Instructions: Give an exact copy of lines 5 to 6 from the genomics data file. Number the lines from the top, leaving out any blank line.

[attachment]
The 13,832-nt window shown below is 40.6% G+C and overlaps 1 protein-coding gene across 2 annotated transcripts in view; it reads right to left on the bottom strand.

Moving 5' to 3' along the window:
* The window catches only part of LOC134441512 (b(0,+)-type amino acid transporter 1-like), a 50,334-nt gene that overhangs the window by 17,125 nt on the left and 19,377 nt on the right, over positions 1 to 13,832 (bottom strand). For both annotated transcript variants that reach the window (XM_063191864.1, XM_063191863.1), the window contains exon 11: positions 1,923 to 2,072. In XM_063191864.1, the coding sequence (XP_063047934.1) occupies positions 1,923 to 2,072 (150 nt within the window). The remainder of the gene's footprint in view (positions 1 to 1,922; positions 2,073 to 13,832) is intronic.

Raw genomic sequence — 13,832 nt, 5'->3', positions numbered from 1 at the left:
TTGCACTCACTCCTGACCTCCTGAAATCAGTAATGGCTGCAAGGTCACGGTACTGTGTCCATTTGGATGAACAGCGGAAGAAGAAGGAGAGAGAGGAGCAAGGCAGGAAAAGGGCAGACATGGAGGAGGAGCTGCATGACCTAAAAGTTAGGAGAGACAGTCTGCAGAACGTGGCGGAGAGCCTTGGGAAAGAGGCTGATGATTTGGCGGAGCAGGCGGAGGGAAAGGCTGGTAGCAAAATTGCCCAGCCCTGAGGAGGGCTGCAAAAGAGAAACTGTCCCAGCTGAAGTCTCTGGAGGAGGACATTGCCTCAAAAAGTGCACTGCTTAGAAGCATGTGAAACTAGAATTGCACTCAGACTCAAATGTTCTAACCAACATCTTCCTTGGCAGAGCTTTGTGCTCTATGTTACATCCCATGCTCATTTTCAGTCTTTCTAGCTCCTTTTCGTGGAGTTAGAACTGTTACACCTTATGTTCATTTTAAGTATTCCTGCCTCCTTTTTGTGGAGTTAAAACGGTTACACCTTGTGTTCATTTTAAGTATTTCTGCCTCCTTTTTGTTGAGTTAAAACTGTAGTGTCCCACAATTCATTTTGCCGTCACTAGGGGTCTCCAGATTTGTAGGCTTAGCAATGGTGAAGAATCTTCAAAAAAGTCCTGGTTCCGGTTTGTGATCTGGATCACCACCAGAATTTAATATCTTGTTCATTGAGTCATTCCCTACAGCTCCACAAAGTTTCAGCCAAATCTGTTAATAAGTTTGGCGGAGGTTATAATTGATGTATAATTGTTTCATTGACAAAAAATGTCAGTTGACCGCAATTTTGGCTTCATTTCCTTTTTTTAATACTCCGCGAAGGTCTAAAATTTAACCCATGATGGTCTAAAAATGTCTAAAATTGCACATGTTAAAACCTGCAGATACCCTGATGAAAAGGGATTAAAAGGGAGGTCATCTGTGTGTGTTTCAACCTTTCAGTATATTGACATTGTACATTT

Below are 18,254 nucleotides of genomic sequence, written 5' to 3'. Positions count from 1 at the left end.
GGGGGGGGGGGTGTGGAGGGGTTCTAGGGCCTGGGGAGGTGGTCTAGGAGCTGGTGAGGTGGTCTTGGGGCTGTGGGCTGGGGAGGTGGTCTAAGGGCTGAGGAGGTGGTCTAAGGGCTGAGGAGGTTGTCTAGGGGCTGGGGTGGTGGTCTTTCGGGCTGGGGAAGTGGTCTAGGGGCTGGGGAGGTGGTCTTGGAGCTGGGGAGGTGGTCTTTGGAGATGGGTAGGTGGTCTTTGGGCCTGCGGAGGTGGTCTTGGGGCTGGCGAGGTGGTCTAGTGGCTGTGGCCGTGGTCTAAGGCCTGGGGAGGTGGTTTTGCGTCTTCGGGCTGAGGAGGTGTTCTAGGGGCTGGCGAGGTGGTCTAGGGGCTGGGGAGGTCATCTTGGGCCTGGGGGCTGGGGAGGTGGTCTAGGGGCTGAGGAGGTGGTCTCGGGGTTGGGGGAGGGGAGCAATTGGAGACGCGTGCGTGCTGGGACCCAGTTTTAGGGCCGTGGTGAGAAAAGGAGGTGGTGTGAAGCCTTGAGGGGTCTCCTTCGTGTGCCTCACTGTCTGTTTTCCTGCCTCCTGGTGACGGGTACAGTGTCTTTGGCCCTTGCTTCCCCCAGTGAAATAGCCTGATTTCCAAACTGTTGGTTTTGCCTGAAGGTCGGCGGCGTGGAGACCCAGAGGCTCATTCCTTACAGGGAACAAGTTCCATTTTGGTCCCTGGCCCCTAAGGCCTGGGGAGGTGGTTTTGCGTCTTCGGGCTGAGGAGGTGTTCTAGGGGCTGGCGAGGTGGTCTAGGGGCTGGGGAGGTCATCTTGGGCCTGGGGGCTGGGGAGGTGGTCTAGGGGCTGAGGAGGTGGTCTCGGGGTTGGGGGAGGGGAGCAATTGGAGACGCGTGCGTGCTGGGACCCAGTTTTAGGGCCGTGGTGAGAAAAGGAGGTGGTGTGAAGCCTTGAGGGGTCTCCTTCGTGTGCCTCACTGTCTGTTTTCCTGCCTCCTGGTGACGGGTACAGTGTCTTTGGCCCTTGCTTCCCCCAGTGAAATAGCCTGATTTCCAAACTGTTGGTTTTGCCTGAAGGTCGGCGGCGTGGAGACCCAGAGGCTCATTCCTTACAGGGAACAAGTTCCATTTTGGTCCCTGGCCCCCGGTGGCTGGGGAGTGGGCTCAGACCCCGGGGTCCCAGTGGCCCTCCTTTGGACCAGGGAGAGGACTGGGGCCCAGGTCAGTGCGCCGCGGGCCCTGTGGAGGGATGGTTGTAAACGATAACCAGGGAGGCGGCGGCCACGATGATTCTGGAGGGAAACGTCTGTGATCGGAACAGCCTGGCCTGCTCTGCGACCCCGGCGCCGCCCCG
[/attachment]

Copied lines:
TTGCACTCACTCCTGACCTCCTGAAATCAGTAATGGCTGCAAGGTCACGGTACTGTGTCCATTTGGATGAACAGCGGAAGAAGAAGGAGAGAGAGGAGCAAGGCAGGAAAAGGGCAGACATGGAGGAGGAGCTGCATGACCTAAAAGTTAGGAGAGACAGTCTGCAGAACGTGGCGGAGAGCCTTGGGAAAGAGGCTGATGATTTGGCGGAGCAGGCGGAGGGAAAGGCTGGTAGCAAAATTGCCCAGCCCTGAGGAGGGCTGCAAAAGAGAAACTGTCCCAGCTGAAGTCTCTGGAGGAGGACATTGCCTCAAAAAGTGCACTGCTTAGAAGCATGTGAAACTAGAATTGCACTCAGACTCAAATGTTCTAACCAACATCTTCCTTGGCAGAGCTTTGTGCTCTATGTTACATCCCATGCTCATTTTCAGTCTTTCTAGCTCCTTTTCGTGGAGTTAGAACTGTTACACCTTATGTTCATTTTAAGTATTCCTGCCTCCTTTTTGTGGAGTTAAAACGGTTACACCTTGTGTTCATTTTAAGTATTTCTGCCTCCTTTTTGTTGAGTTAAAACTGTAGTGTCCCACAATTCATTTTGCCGTCACTAGGGGTCTCCAGATTTGTAGGCTTAGCAATGGTGAAGAATCTTCAAAAAAGTCCTGGTTCCGGTTTGTGATCTGGATCACCACCAGAATTTAATATCTTGTTCATTGAGTCATTCCCTACAGCTCCACAAAGTTTCAGCCAAATCTGTTAATAAGTTTGGCGGAGGTTATAATTGATGTATAATTGTTTCATTGACAAAAAATGTCAGTTGACCGCAATTTTGGCTTCATTTCCTTTTTTTAATACTCCGCGAAGGTCTAAAATTTAACCCATGATGGTCTAAAAATGTCTAAAATTGCACATGTTAAAACCTGCAGATACCCTGATGAAAAGGGATTAAAAGGGAGGTCATCTGTGTGTGTTTCAACCTTTCAGTATATTGACATTGTACATTT

Below are 18,254 nucleotides of genomic sequence, written 5' to 3'. Positions count from 1 at the left end.